• This invention has the potential to impact retailers at various economic levels, specifically in improving sales, retail margins, marketing ROI, customer experience, inventory turns and many more. The invention tries to address the concern of business decisions in several types of business organization. Moreover, the invention helps to capture and analyze the real-time data at either cost prohibitive manner, or have an inherent latency which limits the business impact.
  • It will be understood by those within the art that, in general, terms used herein, and especially in the appended claims (e.g., bodies of the appended claims) are generally intended as “open” terms (e.g., the term “including” should be interpreted as “including but not limited to,” the term “having” should be interpreted as “having at least,” the term “includes” should be interpreted as “includes but is not limited to,” etc.). It will be further understood by those within the art that if a specific number of an introduced claim recitation is intended, such an intent will be explicitly recited in the claim, and in the absence of such recitation no such intent is present.
  • For example, as an aid to understanding, the following appended claims may contain usage of the introductory phrases “at least one” and “one or more” to introduce claim recitations. However, the use of such phrases should not be construed to imply that the introduction of a claim recitation by the indefinite articles “a” or “an” limits any particular claim containing such introduced claim recitation to embodiments containing only one such recitation, even when the same claim includes the introductory phrases “one or more” or “at least one” and indefinite articles such as “a” or “an” (e.g., “a” and/or “an” should be interpreted to mean “at least one” or “one or more”); the same holds true for the use of definite articles used to introduce claim recitations. In addition, even if a specific number of an introduced claim recitation is explicitly recited, those skilled in the art will recognize that such recitation should be interpreted to mean at least the recited number (e.g., the bare recitation of “two recitations,” without other modifiers, means at least two recitations, or two or more recitations).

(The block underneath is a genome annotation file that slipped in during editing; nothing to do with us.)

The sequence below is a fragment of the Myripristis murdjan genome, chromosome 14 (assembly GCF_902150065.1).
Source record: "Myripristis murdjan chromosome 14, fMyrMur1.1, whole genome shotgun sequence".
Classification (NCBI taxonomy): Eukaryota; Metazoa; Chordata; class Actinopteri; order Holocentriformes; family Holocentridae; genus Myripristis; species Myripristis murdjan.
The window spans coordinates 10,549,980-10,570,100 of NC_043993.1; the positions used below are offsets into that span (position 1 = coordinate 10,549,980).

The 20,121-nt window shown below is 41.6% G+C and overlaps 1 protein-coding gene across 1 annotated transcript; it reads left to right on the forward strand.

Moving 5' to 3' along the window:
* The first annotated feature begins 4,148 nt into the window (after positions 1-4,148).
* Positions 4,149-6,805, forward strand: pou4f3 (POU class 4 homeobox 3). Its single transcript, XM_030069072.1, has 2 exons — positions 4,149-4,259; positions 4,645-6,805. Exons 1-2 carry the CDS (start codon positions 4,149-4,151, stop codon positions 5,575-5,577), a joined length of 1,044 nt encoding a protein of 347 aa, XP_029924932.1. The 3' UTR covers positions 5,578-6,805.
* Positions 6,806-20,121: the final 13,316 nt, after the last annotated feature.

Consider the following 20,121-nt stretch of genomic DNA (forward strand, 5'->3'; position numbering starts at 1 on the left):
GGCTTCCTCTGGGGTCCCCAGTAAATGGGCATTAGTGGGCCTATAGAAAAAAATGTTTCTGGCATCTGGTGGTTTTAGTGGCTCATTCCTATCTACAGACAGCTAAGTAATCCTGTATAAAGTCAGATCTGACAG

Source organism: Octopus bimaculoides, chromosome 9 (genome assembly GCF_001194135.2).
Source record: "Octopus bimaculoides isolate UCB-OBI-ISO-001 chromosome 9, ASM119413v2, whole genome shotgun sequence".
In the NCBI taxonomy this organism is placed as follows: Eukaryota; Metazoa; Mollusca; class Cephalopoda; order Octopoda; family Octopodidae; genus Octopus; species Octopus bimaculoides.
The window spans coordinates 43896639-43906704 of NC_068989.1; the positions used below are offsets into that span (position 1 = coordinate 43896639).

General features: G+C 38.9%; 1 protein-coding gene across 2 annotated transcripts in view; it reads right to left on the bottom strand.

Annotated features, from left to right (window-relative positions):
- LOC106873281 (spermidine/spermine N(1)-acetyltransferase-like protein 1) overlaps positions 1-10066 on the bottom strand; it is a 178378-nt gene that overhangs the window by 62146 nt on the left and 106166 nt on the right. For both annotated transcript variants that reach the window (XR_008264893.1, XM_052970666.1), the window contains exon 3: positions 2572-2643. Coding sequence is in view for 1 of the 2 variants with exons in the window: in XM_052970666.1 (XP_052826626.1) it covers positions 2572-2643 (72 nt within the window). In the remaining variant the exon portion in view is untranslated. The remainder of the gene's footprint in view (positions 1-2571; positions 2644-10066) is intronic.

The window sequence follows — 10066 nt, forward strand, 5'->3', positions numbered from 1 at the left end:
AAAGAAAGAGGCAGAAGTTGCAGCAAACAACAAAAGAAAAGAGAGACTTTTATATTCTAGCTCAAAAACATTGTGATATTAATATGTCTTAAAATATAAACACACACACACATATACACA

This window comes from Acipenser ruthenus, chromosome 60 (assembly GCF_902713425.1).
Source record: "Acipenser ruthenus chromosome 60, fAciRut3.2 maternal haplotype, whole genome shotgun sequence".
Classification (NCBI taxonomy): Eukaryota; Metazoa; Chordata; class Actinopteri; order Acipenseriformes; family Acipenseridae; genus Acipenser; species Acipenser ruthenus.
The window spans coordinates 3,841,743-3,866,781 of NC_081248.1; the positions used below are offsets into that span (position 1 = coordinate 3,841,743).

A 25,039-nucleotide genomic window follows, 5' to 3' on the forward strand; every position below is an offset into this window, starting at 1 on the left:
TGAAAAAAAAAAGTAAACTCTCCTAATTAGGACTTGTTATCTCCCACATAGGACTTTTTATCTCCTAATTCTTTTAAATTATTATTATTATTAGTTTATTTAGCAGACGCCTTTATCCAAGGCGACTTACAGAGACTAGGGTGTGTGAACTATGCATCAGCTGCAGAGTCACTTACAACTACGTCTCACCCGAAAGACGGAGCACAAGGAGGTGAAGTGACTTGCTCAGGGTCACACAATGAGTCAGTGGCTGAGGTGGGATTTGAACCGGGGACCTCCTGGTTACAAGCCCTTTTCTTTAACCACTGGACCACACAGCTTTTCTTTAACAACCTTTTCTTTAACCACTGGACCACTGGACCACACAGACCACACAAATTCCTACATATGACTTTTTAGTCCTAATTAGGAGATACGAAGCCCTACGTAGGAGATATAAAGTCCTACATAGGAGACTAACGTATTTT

• While only certain features of several embodiments have been illustrated and described herein, many modifications and changes will occur to those skilled in the art. It is, therefore, to be understood that the appended claims are intended to cover all such modifications and changes as fall within the true spirit of the invention.